Some of Africa’s most notorious armed groups, including the Lord’s Resistance Army, the Shabab and Darfur’s Janjaweed, have been hunting down elephants and using tusks to buy weapons and sustain their mayhem. What is the situation regarding the blood ivory trade?
It is important to note that the trafficking of any ivory from African Elephants is funding criminal activities, while the current levels of poaching and size of smuggled shipments are clearly indicative of the involvement of organised crime. The global ban on the international ivory trade, which came into effect through the Convention on International Trade in Endangered Species (Cites) in January 1990, was initially apparently successful in reducing poaching levels and illegal trade. These figures have, however, been on the rise again in the last few years. There is scant firm evidence one way or the other of the direct involvement of armed groups in the illegal ivory trade and also it is not possible, given the data, to identify where the ivory sold on the market in Thailand originates in terms of individual countries or elephant populations. One way to gather the data on this is to sample tusks or items from seizures or the market and analyse them forensically using methods including DNA and stable isotopes to link them back to specific elephant populations.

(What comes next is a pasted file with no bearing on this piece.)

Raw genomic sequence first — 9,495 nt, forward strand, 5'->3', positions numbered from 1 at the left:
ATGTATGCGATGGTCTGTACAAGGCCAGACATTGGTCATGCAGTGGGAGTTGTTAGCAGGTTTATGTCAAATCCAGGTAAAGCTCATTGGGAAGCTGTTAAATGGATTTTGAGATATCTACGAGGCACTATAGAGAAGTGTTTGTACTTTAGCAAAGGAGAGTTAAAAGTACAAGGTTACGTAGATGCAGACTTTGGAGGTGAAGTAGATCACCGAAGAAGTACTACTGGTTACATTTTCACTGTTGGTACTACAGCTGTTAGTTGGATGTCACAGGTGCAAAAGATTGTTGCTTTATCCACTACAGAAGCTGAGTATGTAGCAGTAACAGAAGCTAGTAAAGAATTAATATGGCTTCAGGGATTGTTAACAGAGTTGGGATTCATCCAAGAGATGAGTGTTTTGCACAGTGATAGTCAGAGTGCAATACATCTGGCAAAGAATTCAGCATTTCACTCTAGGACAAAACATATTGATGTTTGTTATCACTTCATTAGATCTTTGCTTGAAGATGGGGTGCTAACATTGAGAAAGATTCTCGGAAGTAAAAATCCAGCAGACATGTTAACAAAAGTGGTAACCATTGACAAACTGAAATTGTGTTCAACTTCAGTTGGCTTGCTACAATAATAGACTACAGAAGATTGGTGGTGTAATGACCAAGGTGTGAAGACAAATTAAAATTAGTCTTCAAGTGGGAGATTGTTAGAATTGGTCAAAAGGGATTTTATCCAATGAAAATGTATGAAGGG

So what does the Thai government need to do?
Thailand urgently needs to implement national legislation that effectively implements the country’s commitments under Cites and the commitments made at the March 2013 Cites meeting of the Conference Of The Parties in Bangkok to end the domestic trade in ivory.
This could be achieved by providing urgent formal protection for African Elephants, along with other Cites-listed species, under Warpa, Thailand’s existing legislation to make the sale of African ivory on the domestic market illegal. Thai law currently implies legislative protection for African Elephants under its Cites commitment, but does not allow for seizures of listed species and their products once they are within the country.
Thai authorities are considering burning around 9 tonnes of confiscated ivory tusks. Is this going to solve the problem?